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OAFP 5315 - Communicating Europe to the World : EU's Public Diplomacy in a Time of Change

Type d'enseignement : Elective

Semester : Autumn 2018-2019

Number of hours : 24

Language of tuition : English


Basic knowledge: public diplomacy, communication studies, European studies.

Course Description

This course examines concepts, practices, institutions, and critical issues in public diplomacy of International organizations. We will explore the global debate on its meaning and scope in the context of broader changes of their scopes and actions. The course will focus on European Union' strategies and policies of communication and include the evolving roles of its services and departments of communication and information. We will then focus on the experiences of seasoned public diplomacy practitioners and a growing body of academic and practical literature in International Relations, European Studies and Communication.


TOMESCU-HATTO, Odette (Directrice adjointe du Département des activités internationales)

Pedagogical format

First, we will present the strategies of communication used by/ and the organization and functioning of DG Communication and the DG Press& Information (Council of EU). We will thus analyze the communications tools and the messages sent to the target public/country/group of countries following EU's specific actions (internal & external policies – ie. CSDP missions). Second, in examining the policies and politics of communication of EU the class seeks to assess the transformations of its identity since the end of the 1990s. Ultimately, the goal of the course is to evaluate the way in which EU (through its communications policies and strategies) seeks to create a supportive environment for its actions by informing and influencing the public opinions and external audiences.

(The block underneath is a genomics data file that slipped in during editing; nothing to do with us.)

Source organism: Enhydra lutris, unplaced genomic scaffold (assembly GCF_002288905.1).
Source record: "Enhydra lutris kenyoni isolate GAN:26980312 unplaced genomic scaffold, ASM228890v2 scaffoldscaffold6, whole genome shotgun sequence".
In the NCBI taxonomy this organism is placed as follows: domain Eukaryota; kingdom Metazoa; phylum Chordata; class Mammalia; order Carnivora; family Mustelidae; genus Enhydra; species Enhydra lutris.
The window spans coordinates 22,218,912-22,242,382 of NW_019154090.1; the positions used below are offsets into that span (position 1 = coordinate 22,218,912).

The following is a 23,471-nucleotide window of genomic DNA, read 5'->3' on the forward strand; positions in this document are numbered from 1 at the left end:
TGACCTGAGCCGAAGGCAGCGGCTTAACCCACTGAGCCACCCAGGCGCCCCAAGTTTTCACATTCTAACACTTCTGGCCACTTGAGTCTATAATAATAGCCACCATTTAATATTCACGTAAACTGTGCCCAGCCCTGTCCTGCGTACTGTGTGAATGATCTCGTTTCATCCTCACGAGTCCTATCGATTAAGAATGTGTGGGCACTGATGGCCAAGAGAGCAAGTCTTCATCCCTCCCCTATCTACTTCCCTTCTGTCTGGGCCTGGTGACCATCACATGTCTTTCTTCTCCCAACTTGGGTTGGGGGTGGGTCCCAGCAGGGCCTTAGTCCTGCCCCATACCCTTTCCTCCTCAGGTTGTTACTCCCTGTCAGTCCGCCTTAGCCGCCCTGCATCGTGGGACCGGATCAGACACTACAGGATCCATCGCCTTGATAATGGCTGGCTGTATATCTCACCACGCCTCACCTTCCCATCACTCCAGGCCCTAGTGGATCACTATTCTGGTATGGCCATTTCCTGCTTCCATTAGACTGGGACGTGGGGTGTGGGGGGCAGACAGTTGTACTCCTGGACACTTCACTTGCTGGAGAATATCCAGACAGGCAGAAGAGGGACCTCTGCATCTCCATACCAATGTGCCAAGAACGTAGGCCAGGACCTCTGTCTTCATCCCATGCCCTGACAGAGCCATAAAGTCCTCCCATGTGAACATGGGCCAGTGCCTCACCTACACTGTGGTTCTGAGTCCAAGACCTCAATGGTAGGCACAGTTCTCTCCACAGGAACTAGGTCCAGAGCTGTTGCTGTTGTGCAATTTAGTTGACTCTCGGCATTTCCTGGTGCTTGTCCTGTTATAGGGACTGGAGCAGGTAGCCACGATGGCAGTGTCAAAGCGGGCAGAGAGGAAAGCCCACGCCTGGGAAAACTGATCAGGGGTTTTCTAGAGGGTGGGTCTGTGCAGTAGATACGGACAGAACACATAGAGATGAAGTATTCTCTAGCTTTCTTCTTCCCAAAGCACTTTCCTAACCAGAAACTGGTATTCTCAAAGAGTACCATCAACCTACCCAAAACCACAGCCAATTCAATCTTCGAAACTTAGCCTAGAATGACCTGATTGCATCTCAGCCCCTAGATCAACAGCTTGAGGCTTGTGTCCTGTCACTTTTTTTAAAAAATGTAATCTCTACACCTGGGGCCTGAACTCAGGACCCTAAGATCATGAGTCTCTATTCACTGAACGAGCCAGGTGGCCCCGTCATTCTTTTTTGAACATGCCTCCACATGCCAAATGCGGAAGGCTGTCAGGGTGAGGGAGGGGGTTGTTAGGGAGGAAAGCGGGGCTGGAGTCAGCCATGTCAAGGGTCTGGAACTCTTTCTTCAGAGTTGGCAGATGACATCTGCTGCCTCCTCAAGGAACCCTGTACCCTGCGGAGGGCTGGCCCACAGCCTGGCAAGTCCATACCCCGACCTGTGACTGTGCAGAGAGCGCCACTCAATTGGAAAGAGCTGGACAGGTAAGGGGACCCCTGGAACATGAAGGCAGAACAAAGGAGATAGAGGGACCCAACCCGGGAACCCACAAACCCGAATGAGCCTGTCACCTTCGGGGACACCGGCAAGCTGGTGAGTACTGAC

Course validation

1) An Oral Presentation (30% of the grade) 2) Each Student has to write one reading sheet (4-5 pages 1.5 spaced) resuming one of the required readings of the week (30%). 3) Class Participation & Discussion (10% of the grade). Participation in this class is extremely important. The class participation grade will derive from regular attendance and everyday discussion and analysis. Please be aware that skipping class (unexcused absences) will impact your grade in this area. 4) Students will be called upon to draft a strategy for EU to be determined in advance (30%), by working in teams to define context, strengths, weaknesses, targets and goals. Team leaders will be designated for four teams (6 students by team). Team leaders will then present public diplomacy strategies for EU.


This is a seminar course. Students will be expected to do the readings in advance and discuss them critically in class and online.

Required reading

  • Simon Anholt, « The importance of national reputation”, in Engagement: Public Diplomacy in a Globalized World, London, Foreign Commonwealth Office, 2008
  • Geoffrey Cowan & Nicholas J. Cull (eds), Public Diplomacy in A Changing World, Sage Publications, 2008
  • Dov LYNCH, “Communicating Europe to the world: what public diplomacy for the EU?”, EPC Working Paper, No.21, November 2005
  • Joseph S. Nye, Jr., Soft Power: The Means to Success in World Politics, New York, Public Affairs, 2004
  • Joseph S. Nye, Jr., “Public Diplomacy and Soft Power”, in The Annals of the American Academy of Political and Social Science, 2008, p. 616-694

Additional required reading

  • Felix Berenskoetter & M.J. Williams (eds), Power in World Politics, London, Routledge, 200
  • Geoffrey Cowan & Nicholas J. Cull (eds), Public Diplomacy in A Changing World, Sage Publications, 2008
  • Richard T. Arndt, The First Resort of Kings: American Cultural Diplomacy in the 20th Century, Brassey's, Inc., 2004
  • Stefanie Babst, Public Diplomacy: The Art of Engaging and Influencing, Speech for Public Diplomacy Strategy at the NATO PfP Symposium on 22 January 2009, available at:
  • Stefanie Babst, “Reinventing NATO's Public Diplomacy”, Research Paper, NATO Defense College Rome, No.41, November 2008
  • Benjamin R. Barber, “Brand America or America the Beautiful? Public Diplomacy in the Obama Era”, in Public Diplomacy Magazine, November 2008, p. 46-48,
  • Nicholas CULL, American Propaganda and Public Diplomacy, 1945-1989: The United States Information Agency and the Cold War, Cambridge University Press, 2007
  • Nicholas CULL, Selling War, Oxford, Oxford University Press, 1995